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NaCCRA Forum: Resident Life

On Site Shops
Jennifer J. Young

I have a question about the prevalence of a shop on the CCRC campus. I'm wondering if, in the "new world" of ordering on-line and grocery Instacart for home deliveries as examples, these shops might becoming deemed "old school" and possibly being discontinued. Reasons: space could be used for something else; lack of staff to "run" it, and/or difficulty in finding resident volunteers.

I'm living in my 2nd CCRC in my second state. The shoppe at CCRC #1 was stocked and staffed by an employee. Merchandise included dry goods, some toiletries, candy, some gift items, non-perishable foodd (cereals; can goods; cookies; chips, etc.) At CCRC #2 the shoppe is entirely resident-run --- doing everything from purchasing stock, to pricing, to staffing, to offering occasional promotions. A resident committee mainly provides cashiers. If the committee chair chooses to step down and "pass the baton," it can be really problematic to find a new "chief" because it's a substantial commitment.

I'm wondering how your shoppe works at your communities. So many residents want their retired life to be relaxing and are reluctant to commit for anything long-term or involving significant leadership. That said, maybe these shoppes might NOT be needed anymore?

I'd really appreciate a discussion on this. Thanks.

Ruth Zekowski

At Westminster Place in Evanston, Illinois, the "Gift Shop" is really a convenience store run by Dining Services and is located in Independent Living.

We have other shops in the Assisted Living area run by a volunteer group called the Woman's Board: a thrift shop for used clothing and books, a used furniture store, a small grocery store, and a knick-knack shop. Both residents and staff shop in these stores and the money raised is donated to various needs of Westminster Place. The Woman's Board is rather unique. It was begun many years ago when Westminster Place was known as a predominantly charitable home. The members of the Woman's Board were volunteers from the surrounding community. As they began to age themselves, they moved in and became residents. They provide a wonderful service in so many ways.

Charles Nadler

I live in Wind Crest in Colorado, which is an Erickson Senior Living (ESL) community. We have had a resident run shop.

Soon we will be shifting to a CVS run shop, and apparently there will eventually be such a shop at all the ESL communities.

They will have most of what you would expect in a pharmacy.

Ruth Zekowski

Years ago we used to have our own on-site pharmacy, but we now contract it out to Symbria. At Westminster Place we have found that contracting out for services such as pharmacy, beauty shops, dining, rehab, and others is a better way to go as these firms know what they are doing, and we can hold them accountable for their performance. We use Unidine for dining services which was the most problematical at first, but it's getting better all the time.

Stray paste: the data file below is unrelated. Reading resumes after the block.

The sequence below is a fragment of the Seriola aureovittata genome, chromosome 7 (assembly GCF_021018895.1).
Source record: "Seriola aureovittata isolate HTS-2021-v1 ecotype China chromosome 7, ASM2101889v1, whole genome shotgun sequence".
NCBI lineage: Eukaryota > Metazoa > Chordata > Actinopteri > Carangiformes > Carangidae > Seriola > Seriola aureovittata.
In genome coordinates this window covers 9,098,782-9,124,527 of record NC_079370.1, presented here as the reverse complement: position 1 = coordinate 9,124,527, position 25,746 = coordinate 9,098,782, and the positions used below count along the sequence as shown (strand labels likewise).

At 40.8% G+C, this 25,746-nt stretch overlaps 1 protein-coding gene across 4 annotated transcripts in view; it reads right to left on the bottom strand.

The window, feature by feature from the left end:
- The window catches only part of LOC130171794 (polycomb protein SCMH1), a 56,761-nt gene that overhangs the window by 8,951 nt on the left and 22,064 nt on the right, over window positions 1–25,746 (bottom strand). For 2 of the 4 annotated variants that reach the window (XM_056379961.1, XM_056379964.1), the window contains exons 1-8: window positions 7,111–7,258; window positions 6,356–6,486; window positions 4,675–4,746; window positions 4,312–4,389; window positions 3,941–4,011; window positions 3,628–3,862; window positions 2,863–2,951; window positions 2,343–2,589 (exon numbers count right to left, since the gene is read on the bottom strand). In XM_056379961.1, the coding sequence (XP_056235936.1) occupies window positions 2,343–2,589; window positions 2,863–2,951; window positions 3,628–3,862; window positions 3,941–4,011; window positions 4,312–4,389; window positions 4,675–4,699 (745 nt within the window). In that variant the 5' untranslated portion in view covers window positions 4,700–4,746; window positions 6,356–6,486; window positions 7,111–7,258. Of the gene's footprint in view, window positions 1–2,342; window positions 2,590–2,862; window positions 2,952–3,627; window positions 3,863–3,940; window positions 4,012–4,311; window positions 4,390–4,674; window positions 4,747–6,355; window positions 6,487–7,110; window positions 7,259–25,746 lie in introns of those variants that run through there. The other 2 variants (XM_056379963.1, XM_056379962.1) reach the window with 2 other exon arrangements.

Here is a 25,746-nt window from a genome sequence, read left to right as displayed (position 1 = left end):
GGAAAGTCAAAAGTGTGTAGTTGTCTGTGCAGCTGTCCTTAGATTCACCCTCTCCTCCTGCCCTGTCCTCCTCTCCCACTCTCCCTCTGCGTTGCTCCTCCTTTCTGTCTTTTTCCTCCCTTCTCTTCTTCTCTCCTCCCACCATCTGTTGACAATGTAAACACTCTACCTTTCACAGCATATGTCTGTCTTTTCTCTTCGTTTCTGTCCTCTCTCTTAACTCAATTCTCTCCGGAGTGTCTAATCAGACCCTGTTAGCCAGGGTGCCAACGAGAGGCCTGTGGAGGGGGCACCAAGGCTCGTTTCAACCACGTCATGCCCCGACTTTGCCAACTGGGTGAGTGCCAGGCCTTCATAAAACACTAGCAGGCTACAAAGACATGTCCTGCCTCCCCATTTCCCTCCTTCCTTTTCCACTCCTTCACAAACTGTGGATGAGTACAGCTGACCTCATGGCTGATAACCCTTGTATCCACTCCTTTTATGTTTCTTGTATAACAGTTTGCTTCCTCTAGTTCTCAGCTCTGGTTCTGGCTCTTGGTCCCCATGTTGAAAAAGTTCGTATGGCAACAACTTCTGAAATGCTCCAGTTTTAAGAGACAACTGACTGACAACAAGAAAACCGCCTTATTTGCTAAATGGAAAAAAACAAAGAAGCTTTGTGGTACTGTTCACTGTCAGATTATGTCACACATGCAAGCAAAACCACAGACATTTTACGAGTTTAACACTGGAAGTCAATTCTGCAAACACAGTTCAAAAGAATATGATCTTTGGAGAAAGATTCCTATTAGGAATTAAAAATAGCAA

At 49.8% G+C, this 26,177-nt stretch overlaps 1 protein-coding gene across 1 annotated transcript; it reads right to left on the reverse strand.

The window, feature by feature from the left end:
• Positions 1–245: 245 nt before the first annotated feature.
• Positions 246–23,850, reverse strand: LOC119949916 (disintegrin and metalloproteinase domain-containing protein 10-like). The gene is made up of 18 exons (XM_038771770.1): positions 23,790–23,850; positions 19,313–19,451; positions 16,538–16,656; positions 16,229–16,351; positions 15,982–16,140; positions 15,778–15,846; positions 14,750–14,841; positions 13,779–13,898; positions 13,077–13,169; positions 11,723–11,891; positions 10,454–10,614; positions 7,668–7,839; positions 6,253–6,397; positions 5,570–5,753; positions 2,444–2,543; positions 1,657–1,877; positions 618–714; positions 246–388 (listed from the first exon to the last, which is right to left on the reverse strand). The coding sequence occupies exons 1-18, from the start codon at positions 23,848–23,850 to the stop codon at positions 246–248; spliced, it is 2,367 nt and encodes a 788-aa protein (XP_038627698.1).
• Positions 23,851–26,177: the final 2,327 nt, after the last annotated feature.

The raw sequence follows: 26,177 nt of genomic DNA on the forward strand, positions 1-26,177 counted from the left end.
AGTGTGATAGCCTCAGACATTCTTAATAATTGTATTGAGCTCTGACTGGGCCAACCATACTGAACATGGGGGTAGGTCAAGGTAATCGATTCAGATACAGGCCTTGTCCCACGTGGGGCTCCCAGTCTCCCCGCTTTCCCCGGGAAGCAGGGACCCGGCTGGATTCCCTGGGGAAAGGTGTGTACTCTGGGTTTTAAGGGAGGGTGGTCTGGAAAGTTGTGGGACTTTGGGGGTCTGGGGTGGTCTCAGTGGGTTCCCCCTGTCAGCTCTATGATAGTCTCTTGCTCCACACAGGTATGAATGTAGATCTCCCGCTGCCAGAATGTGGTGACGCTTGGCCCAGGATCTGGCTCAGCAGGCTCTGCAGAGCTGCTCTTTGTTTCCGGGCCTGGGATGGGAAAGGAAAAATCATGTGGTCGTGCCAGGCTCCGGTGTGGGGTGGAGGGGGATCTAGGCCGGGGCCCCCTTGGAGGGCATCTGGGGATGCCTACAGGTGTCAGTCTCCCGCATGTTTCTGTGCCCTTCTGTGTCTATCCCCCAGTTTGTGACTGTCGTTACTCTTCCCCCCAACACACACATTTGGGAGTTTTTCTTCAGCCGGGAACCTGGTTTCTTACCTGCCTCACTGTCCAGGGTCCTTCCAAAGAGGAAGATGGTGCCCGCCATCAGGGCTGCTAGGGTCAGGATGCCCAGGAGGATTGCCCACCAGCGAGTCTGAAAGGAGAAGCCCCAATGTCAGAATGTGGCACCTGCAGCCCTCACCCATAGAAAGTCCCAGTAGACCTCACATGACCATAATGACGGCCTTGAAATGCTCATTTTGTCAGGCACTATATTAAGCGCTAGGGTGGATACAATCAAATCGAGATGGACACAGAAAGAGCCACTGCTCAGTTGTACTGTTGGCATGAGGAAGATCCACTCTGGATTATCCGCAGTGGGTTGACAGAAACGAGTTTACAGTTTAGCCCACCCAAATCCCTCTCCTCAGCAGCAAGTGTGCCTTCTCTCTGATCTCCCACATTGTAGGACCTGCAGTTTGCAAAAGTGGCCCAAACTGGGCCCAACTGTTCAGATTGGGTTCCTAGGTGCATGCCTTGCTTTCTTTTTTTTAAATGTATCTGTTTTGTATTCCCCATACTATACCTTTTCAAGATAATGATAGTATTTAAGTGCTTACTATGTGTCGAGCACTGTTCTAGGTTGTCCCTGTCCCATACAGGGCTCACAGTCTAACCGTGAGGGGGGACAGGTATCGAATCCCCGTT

Page B. Hawk

I live at Ingleside at Rock Creek in Washington. DC. Our Woman's Board has just closed down. They ran a Shoppe for used clothing, etc. We would like to continue it, but would like to know what other CCRCs do about the money. It would come under our Residents Assn., but that is not 501(c)3. Any ideas? Page Hawk

Mary Kazlusky

I live at Heron's Key in Gig Harbor, WA - a level A Life Care Community. Heron's Key is a 501(c)3. Residents donate to our Benevolent Fund through Heron's Key. We have Benevolent Brew (a coffee shop), Benevolent Buys (selling unwanted items on Facebook), Benevolent Baubles (selling handmade Jewelry). All proceeds go the the Benevolent fund which will benefit residents who live so long that they run out of money through no fault of their own. Donations are tax deductible if made directly to the Benevolent fund. Benevolent Brew operates as a business with proceeds going to the fund.

Claudia K Blake

At Goodwin House Bailey’s Crossroads (VA) our WhatNot Shop’s proceeds go to the Goodwin Living Foundation which is a 501(c)(3) to support residents who have run out of funds and to support staff emergency needs, education goals, citizenship applications, etc.

Dolores Szyszko

I would suggest consulting an attorney or financial advisor. Is there a resident with such qualifications. Forming a 501 -c3 is not terribly complicated, and might be useful for going forward with this project.

Page B. Hawk

Thank you Dolores. That seems like good advice. Page

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